7-2-2007 Zero tolerance

Yesterday we got to chortling about the time when the blockhead that used to live across the street called the cops on us for doing something as unthinkable as lighting firecrackers on the 4th of July. What were we thinking?

Yeah, Officer Oswald showed up, acted very professionally, but demanded that we hand over all of our illegal fireworks. Always making with that Boy Scout motto, Be Prepared, I had previously split my explosive cache into two piles in anticipation of such an armed intrusion upon our humble holiday pyrotechnics display. She took possession of exactly half of my exploding playthings, and I made some ill-advised crack about how her nephew would probably enjoy them later on that night. She quickly put that notion to bed.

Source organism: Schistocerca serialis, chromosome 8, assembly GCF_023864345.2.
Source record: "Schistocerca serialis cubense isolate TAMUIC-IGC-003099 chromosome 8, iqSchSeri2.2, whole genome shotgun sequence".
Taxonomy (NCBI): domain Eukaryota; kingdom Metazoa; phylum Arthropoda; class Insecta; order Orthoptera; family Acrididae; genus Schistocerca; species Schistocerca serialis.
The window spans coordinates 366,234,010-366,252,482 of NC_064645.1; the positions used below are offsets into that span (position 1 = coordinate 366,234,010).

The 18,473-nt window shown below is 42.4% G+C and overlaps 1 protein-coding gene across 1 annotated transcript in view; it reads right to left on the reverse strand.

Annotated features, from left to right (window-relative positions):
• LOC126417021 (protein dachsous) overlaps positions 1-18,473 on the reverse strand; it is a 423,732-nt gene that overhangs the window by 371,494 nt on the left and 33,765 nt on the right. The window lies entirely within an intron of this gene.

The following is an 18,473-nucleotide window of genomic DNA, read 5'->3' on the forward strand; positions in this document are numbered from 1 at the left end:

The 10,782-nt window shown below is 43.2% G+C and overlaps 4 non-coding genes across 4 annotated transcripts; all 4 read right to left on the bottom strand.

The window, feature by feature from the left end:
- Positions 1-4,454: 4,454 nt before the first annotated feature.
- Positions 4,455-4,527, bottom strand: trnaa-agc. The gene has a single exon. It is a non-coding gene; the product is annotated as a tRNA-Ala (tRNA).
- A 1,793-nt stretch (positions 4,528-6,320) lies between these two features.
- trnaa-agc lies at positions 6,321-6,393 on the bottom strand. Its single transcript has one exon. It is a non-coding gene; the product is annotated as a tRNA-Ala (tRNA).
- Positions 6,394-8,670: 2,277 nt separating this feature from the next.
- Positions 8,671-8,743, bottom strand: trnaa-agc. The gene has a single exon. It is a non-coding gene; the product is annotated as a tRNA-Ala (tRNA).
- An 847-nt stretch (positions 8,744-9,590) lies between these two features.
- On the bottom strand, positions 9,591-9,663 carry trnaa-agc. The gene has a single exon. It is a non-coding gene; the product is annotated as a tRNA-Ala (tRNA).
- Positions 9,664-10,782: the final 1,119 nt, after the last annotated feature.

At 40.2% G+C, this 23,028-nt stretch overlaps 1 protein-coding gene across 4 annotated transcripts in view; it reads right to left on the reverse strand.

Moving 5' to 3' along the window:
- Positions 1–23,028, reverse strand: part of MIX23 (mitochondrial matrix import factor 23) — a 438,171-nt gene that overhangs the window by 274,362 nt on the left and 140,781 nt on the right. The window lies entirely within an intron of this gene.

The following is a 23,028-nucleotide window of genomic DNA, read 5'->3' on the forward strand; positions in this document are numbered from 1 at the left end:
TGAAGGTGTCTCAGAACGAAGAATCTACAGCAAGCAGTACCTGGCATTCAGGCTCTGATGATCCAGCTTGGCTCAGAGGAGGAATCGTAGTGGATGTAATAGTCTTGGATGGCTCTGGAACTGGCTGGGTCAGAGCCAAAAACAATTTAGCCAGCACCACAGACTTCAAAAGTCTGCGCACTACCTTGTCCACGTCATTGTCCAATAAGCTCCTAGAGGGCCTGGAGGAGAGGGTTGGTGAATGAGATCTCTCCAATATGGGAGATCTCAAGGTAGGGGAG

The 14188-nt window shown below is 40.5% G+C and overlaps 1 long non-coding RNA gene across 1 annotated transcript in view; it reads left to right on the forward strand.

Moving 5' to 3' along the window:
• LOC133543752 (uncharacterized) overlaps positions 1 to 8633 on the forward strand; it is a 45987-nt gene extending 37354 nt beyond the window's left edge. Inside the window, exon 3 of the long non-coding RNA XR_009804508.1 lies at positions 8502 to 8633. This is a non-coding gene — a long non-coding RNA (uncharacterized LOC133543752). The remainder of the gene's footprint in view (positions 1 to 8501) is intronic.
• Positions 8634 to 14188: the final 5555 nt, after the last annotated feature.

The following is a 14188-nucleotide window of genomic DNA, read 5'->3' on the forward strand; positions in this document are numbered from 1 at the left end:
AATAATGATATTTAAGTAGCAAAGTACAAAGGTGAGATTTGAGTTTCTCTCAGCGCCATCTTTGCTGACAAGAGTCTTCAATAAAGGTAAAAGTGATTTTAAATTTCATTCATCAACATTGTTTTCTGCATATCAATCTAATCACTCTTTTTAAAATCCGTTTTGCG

Kidding.

Anywho, as she was securing my ill-begotten fireworks in the trunk of her police cruiser, the offending blockhead was sitting on his porch and looking all pleased with himself. I made a motion with my hand that most closely resembles one of those obligatory prehensile moments practically every boy-on-girl porno film includes, and the big bad, hulking softball pro leapt to his feet, rushed to the officerís side and whined ďI donít want any trouble.Ē

The sight of him at that very moment would embarrass a three-legged poodle.